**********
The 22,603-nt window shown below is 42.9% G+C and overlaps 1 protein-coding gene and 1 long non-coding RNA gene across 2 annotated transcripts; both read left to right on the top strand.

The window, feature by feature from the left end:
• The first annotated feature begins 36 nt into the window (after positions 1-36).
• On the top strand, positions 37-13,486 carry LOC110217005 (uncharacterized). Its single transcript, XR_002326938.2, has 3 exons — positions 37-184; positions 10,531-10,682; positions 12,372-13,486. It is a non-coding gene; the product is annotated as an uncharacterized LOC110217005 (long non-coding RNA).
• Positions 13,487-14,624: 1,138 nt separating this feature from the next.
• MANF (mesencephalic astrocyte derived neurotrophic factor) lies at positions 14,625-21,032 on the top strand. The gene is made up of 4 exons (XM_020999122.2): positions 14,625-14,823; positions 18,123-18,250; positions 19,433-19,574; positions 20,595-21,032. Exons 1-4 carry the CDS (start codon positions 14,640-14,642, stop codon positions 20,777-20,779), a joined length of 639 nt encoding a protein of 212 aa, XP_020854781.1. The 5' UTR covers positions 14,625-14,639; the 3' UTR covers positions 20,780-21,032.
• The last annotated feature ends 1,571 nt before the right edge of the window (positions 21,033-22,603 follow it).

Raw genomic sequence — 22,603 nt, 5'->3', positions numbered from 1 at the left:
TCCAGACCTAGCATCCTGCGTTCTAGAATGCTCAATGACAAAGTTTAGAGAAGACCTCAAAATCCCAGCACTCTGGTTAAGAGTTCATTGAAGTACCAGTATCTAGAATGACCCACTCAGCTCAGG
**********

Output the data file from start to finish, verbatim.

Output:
The 22,603-nt window shown below is 42.9% G+C and overlaps 1 protein-coding gene and 1 long non-coding RNA gene across 2 annotated transcripts; both read left to right on the top strand.

The window, feature by feature from the left end:
• The first annotated feature begins 36 nt into the window (after positions 1-36).
• On the top strand, positions 37-13,486 carry LOC110217005 (uncharacterized). Its single transcript, XR_002326938.2, has 3 exons — positions 37-184; positions 10,531-10,682; positions 12,372-13,486. It is a non-coding gene; the product is annotated as an uncharacterized LOC110217005 (long non-coding RNA).
• Positions 13,487-14,624: 1,138 nt separating this feature from the next.
• MANF (mesencephalic astrocyte derived neurotrophic factor) lies at positions 14,625-21,032 on the top strand. The gene is made up of 4 exons (XM_020999122.2): positions 14,625-14,823; positions 18,123-18,250; positions 19,433-19,574; positions 20,595-21,032. Exons 1-4 carry the CDS (start codon positions 14,640-14,642, stop codon positions 20,777-20,779), a joined length of 639 nt encoding a protein of 212 aa, XP_020854781.1. The 5' UTR covers positions 14,625-14,639; the 3' UTR covers positions 20,780-21,032.
• The last annotated feature ends 1,571 nt before the right edge of the window (positions 21,033-22,603 follow it).

Raw genomic sequence — 22,603 nt, 5'->3', positions numbered from 1 at the left:
TCCAGACCTAGCATCCTGCGTTCTAGAATGCTCAATGACAAAGTTTAGAGAAGACCTCAAAATCCCAGCACTCTGGTTAAGAGTTCATTGAAGTACCAGTATCTAGAATGACCCACTCAGCTCAGG